Maya: Going along with that, the open source com­mu­ni­ty faces a lot of chal­lenges with com­mu­ni­ca­tion that come along with it. What can be do to avoid aggres­sion, and also if there are cas­es of aggres­sion or microag­gres­sion, how should that be han­dled in that com­mu­ni­ty setting?

Phoenix Perry: Zero tol­er­ance. Just zero, zero tol­er­ance, personally.

Maya: This week with p5 espe­cial­ly, we’re look­ing to draft a code of con­duct and a com­mu­ni­ty state­ment, so what are some thing you all feel should def­i­nite­ly be includ­ed in that state­ment to address these issues?

Epic: I think it’s a lit­tle bit more com­pli­cat­ed than just like— I mean, when I hear zero tol­er­ance” it’s going to be like this per­son does let’s say a microag­gres­sion against anoth­er per­son online, and then so you don’t exclude that per­son or demo­ti­vate them so they leave the com­mu­ni­ty, you basi­caly kick some­one else out of the com­mu­ni­ty. That’s what it sort of feels like. It’s hard to deter­mine where being defen­sive begins and where being aggres­sive begins. It would be an aggres­sion against that per­son as well, right?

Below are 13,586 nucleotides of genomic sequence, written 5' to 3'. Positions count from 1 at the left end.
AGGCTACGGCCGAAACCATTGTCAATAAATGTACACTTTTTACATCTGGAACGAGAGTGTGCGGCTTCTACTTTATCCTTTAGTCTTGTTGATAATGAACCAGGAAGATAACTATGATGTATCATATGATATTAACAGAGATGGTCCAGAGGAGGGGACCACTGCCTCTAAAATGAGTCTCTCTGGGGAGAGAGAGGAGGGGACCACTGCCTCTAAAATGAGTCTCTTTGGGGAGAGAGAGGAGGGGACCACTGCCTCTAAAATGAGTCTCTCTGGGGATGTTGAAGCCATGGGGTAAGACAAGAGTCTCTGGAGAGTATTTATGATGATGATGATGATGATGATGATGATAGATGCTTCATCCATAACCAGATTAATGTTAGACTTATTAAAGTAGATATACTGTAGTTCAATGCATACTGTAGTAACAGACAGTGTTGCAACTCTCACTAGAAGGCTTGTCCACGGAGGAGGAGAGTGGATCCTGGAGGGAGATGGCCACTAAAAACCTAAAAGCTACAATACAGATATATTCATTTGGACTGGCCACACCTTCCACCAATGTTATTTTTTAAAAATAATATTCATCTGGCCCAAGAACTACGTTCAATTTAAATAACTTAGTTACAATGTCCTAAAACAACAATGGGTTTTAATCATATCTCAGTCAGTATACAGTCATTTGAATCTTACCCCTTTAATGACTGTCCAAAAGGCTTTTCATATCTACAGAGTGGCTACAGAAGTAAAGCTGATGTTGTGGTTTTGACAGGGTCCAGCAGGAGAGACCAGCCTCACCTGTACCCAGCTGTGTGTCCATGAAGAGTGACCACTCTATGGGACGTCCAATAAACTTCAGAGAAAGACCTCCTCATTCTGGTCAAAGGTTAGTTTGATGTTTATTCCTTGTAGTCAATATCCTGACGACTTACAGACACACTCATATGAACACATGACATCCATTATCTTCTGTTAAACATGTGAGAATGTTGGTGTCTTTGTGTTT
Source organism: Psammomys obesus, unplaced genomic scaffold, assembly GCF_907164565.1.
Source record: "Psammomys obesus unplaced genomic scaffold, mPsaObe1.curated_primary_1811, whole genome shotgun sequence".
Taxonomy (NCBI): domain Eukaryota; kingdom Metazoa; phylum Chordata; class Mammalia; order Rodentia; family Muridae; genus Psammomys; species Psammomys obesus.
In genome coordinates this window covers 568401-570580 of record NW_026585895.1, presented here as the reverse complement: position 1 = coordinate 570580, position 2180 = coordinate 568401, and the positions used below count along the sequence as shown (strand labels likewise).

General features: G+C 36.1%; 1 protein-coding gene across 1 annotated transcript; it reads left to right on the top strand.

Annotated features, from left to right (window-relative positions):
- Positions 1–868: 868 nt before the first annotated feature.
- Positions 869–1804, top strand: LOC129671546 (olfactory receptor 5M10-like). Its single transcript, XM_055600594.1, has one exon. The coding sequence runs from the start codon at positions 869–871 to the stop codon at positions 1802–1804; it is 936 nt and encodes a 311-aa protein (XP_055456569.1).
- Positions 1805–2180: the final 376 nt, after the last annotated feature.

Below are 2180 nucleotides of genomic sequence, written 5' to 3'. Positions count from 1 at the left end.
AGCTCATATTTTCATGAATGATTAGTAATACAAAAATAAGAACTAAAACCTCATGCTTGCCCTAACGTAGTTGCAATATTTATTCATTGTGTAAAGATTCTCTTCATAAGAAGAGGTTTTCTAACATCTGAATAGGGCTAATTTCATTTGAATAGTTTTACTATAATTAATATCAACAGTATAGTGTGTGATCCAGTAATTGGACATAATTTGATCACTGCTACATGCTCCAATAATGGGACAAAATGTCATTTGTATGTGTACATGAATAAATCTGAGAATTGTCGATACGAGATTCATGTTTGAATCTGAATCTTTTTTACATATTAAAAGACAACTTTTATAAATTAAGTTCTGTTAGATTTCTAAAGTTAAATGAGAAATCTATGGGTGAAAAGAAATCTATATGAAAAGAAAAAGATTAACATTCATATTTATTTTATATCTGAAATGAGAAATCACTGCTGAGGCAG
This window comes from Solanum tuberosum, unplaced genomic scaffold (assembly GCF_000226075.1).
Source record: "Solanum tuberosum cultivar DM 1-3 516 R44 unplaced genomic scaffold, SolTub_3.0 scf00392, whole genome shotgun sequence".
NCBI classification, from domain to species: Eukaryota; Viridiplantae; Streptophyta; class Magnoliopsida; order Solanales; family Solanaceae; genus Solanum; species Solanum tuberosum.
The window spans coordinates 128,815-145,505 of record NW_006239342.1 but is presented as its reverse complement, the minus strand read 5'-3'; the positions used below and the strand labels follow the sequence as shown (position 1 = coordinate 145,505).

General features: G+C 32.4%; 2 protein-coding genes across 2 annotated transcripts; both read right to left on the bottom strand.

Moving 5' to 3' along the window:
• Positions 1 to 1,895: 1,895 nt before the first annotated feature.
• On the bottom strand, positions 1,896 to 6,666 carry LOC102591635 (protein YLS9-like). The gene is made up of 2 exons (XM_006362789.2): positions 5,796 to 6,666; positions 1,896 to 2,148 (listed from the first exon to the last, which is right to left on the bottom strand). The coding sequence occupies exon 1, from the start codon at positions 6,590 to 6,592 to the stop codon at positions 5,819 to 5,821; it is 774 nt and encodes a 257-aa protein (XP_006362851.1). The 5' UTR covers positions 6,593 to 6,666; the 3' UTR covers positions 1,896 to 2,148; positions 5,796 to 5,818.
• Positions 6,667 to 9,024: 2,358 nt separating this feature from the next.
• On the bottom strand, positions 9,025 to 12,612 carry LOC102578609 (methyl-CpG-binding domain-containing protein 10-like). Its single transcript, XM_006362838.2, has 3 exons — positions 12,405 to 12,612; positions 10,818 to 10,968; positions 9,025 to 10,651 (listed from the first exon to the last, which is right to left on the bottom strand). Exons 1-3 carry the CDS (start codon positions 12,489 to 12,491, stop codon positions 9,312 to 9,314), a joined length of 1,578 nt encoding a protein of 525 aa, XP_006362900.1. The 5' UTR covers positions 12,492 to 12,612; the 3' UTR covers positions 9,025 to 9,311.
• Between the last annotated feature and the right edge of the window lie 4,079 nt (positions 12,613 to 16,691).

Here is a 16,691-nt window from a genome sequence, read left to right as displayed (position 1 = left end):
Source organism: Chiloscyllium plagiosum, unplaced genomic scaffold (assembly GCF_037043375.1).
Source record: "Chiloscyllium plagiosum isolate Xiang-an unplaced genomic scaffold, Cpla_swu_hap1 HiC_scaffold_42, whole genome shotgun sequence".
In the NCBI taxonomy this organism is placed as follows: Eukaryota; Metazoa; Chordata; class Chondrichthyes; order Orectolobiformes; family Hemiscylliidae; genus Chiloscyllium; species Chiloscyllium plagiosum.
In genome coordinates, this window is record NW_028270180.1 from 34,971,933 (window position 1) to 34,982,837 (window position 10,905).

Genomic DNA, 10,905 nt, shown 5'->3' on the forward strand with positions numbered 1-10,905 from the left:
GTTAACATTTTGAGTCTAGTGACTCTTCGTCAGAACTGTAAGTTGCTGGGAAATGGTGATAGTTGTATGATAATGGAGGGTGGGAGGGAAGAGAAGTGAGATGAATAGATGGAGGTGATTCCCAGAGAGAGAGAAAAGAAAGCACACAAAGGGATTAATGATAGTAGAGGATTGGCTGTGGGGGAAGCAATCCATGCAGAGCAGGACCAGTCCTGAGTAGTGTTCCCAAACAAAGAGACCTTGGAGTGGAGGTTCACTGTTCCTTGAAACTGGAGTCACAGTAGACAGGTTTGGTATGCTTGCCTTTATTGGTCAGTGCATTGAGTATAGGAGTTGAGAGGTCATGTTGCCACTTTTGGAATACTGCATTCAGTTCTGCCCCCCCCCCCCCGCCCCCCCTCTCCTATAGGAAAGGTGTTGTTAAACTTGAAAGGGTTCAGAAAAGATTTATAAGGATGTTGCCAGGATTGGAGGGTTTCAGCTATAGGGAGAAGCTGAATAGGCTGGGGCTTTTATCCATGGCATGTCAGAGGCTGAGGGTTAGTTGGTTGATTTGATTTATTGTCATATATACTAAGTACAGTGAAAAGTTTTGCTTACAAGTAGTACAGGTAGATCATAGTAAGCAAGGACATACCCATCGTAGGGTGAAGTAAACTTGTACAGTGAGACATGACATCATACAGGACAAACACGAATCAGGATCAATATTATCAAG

Chandler McWilliams:

Taeyoon Choi: In a real-life sit­u­a­tion, we face more very small mis­un­der­stand­ings as opposed to very inten­tion­al aggres­sion, such as for ESL stu­dents, there’s a lot of things that they miss, or cul­tur­al con­no­ta­tions that are real­ly hard to trans­late. So it might be inter­pret­ed as aggres­sion. What we try to do is respect the dif­fer­ences and be patient with each oth­er. We did work out a code of con­duct and soon we real­ized that we can’t do a zero tol­er­ance pol­i­cy in a multi-cultural envi­ron­ment. So hav­ing a gen­er­al expec­ta­tion and trust was more impor­tant than hav­ing a rigid struc­ture in that man­ner. It takes a lot of work. It takes a giant amount of ener­gy to build a com­mu­ni­ty, and there needs to be trust and love before there’s a rule or code of con­duct. Letting the par­tic­i­pants under­stand each oth­er and then get inter­est­ed and devot­ed to each oth­er prob­a­bly should come before set­ting up the rules.